Parkinson's disease is a progressive neurological condition in which the brain becomes progressively damaged over many years. Parkinson's is thought to affect one in 500 people in the UK, thus 127,000 individuals living in the UK are suffering from Parkinson's disease.
Unfortunately there is no cure as of yet for Parkinson's disease but research into finding one is always continuing. It has been found that men are more likely to get the disease than women and most people who develop symptoms are much more likely to be over the age of 50 however it is thought that 1 in 20 sufferers first experience some sort of symptom when they are under the age of 40.
What causes Parkinson's is the loss of nerve cells; the nerve cells are responsible for producing a chemical called dopamine, which without dopamine a person’s movements become much slower and it will take them longer to achieve things, even simple tasks. Parkinson's disease symptoms include a variety of different things that at first may not be so obvious to themselves, friends or family members but as time progresses so does the disease. The three main symptoms of Parkinson's are slowness of movement, stiffness of movement and tremors. A person with Parkinson's disease can also experience a wide range of other physical and psychological symptoms, including depression, constipation, and insomnia, loss of sense of smell and memory problems. What’s important to remember is that not everyone’s experience of Parkinson's is the same. Some individuals may suffer more symptoms than others.
Living with Parkinson's disease
Understandably living with Parkinson's disease can be a very emotional and worrying time for the individual but also for the friends and family of the sufferer. Although there is no cure there are treatments in place to manage the symptoms of Parkinson's. When the symptoms of Parkinson's become troublesome drug treatment is the main method used to control them. Most of the drugs that are used whilst treating patients with Parkinson's aim to increase the level of dopamine. Several other methods may include speech therapy, physiotherapy and occupational therapy. For some patients there may also be the possibility of surgery. But this will be monitored and fully accessed.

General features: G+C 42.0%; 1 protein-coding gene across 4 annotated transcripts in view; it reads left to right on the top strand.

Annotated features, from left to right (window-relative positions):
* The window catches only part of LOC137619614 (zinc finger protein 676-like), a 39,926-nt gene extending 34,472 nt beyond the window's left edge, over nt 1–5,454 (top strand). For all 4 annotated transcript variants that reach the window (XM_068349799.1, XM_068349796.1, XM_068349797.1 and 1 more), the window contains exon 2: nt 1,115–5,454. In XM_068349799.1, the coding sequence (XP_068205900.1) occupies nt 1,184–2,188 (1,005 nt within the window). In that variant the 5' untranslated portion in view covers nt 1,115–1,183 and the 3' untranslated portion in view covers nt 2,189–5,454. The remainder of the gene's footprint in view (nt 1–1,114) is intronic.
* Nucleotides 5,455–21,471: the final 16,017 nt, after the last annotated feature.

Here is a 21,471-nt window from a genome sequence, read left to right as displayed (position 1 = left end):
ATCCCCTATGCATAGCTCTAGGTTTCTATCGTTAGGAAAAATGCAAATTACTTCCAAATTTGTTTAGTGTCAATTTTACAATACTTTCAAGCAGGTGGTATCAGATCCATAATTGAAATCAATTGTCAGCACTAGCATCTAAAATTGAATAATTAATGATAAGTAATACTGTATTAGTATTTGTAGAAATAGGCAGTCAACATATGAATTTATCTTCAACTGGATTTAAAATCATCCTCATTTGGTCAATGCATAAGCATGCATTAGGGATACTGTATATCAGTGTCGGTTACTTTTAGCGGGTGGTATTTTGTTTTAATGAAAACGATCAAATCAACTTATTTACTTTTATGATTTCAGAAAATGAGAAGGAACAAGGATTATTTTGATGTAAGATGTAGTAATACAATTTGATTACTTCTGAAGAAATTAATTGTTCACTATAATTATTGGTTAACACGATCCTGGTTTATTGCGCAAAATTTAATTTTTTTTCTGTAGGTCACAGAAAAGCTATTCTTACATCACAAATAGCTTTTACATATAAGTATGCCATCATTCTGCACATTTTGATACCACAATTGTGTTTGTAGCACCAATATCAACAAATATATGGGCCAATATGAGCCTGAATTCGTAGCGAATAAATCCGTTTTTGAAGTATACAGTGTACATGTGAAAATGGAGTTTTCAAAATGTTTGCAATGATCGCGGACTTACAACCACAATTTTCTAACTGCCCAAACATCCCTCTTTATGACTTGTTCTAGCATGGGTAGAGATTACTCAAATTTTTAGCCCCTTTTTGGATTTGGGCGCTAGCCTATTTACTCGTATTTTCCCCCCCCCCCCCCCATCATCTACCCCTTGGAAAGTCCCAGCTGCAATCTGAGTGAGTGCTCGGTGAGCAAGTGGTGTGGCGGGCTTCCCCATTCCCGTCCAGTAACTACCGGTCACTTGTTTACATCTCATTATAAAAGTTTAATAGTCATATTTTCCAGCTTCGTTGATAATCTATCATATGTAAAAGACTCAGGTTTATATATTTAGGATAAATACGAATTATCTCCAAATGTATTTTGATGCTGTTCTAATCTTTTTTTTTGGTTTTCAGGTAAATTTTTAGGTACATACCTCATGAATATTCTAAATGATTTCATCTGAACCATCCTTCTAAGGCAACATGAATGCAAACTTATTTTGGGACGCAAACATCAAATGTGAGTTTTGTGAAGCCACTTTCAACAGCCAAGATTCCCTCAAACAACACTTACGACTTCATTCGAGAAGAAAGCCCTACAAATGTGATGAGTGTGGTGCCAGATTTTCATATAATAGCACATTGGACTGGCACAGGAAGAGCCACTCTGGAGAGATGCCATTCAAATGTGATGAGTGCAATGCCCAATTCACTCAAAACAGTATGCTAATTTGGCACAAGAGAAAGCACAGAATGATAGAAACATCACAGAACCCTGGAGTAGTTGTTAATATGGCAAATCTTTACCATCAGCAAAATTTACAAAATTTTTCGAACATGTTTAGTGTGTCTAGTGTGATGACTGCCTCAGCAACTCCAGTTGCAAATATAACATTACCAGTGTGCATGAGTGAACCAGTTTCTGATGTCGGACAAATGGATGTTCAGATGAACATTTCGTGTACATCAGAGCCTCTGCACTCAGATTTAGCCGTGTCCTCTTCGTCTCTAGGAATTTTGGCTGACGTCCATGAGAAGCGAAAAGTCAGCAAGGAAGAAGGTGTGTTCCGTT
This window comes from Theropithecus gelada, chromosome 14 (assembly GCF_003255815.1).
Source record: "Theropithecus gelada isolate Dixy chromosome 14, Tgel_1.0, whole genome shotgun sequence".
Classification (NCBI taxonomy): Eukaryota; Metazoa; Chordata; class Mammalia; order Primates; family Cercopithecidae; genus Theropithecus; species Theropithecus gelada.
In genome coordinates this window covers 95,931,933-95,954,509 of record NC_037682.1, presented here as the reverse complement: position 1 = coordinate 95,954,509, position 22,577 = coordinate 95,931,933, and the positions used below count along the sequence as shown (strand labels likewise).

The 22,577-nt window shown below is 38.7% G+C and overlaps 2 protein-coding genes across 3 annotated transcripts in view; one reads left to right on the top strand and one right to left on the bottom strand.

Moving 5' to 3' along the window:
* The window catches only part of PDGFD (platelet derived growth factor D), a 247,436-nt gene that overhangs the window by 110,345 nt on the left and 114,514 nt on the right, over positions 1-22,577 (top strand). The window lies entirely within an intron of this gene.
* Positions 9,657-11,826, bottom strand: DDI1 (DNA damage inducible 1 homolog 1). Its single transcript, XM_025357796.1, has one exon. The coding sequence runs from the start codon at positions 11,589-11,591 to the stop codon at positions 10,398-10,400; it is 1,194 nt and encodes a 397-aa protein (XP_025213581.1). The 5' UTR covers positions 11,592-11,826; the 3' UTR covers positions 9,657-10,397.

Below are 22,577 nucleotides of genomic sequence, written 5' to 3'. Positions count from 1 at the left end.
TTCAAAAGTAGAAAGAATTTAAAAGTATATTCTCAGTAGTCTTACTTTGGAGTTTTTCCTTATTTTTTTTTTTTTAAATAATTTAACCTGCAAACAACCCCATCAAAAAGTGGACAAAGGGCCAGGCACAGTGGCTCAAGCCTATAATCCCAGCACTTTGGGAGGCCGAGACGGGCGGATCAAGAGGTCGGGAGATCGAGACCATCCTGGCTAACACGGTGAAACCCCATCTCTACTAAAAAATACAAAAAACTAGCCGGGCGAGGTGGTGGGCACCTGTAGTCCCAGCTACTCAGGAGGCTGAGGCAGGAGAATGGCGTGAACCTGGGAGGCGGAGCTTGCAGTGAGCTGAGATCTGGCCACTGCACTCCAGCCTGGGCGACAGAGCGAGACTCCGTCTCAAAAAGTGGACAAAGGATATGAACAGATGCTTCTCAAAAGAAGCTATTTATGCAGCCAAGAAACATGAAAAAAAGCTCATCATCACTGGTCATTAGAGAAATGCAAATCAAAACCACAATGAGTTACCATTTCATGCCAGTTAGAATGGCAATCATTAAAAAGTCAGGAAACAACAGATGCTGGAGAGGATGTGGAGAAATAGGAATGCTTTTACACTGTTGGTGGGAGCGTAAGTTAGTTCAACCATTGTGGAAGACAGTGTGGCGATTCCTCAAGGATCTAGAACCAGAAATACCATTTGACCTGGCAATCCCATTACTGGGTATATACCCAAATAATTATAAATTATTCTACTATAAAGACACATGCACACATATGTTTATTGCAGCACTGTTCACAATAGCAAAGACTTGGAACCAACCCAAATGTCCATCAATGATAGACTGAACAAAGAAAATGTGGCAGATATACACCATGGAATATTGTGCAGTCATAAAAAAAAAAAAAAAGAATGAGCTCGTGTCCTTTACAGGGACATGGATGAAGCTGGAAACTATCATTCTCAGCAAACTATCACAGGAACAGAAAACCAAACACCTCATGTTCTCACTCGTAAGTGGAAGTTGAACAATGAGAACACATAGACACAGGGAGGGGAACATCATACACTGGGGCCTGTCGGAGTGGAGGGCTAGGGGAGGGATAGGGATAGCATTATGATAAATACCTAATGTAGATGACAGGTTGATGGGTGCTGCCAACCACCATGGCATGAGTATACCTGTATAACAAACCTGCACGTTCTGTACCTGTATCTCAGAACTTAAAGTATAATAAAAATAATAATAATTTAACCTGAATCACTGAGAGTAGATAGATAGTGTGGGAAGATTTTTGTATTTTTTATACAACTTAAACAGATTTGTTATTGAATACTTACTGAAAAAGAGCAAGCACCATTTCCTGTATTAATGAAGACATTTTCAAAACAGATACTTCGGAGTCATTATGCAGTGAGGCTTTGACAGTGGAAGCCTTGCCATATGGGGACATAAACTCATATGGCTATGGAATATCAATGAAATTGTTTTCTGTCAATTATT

Living with the condition can be stressful; there is lots of advice to help ease symptoms. For someone with Parkinson's it is extremely important that they stay as physically and mentally fit as they can and try to reduce the amount of stress. To eliminate stress, regular exercise is very important this can also relieve muscle stiffness. A healthy balanced diet gives the body all the nutrients it needs and can help lift somebody’s mood. It can be awfully tough and worrying talking to others regarding the condition but support is necessary, opening up to friends, family members or a GP can be exceptionally useful, this can help with anxiety and frustration.
People suffering from Parkinson's disease face demanding tasks and challenges each day. These tasks to another person may seem very simple but in fact are extremely difficult to the individual. Everyone’s experience will be different but there sure are issues that arise on a daily basis that will need to be tackled. Fortunately, as the following section demonstrates, people with Parkinson’s disease and their families can choose from a wide range of very effective aids that can help with these difficult tasks and many other aspects of the condition.
Parkinson’s disease can affect a very large part of the individual’s life and daily routine. Below are some great products to ease the stress and help with the person’s independence and self-esteem.
Slowness and stiffness of the muscles can make it extremely difficult for sufferers to manoeuvre themselves in and out of a bath safely, therefore grab rails are an exceptionally useful product for people suffering from the condition. Other useful bathing and washing aids consist of bath steps, tap turners and long handled sponges for those areas of the body that are difficult to reach.
Muscle stiffness can make the easiest of tasks seem particularly challenging. To reduce the difficulty of day to day tasks, there is a wide variety of products to help, from extra-long shoe horns, long handled combs and brushes and also elastic & specialist shoe laces.
Eating & drinking
People suffering from tremors and shakes will find it rather hard or almost impossible to use regular cutlery or cups. Weighted cutlery will be very useful at meal times along with plate surrounds & guards to reduce the changes of spills or accidents.
An individual suffering from Parkinson’s disease may find tasks or activities in the kitchen very hard. There is a wide variety of different products that will aid a sufferer on a day to day basis. For tremors and muscle stiffness items such as the kettle tipper will be exceptionally useful to avoid accidents. Other items such as hot drink dispensers, food preparation aids and non-slip mats all help to avoid accidents.
Day to day living may be seen as a challenge, however products have been specifically designed to help . Item such as key turners, grab rails, plug-pulls, and general aids can always help with tasks around the house.
Support and information
Someone living with or someone supporting someone with the condition may find the following websites and organisations information very useful.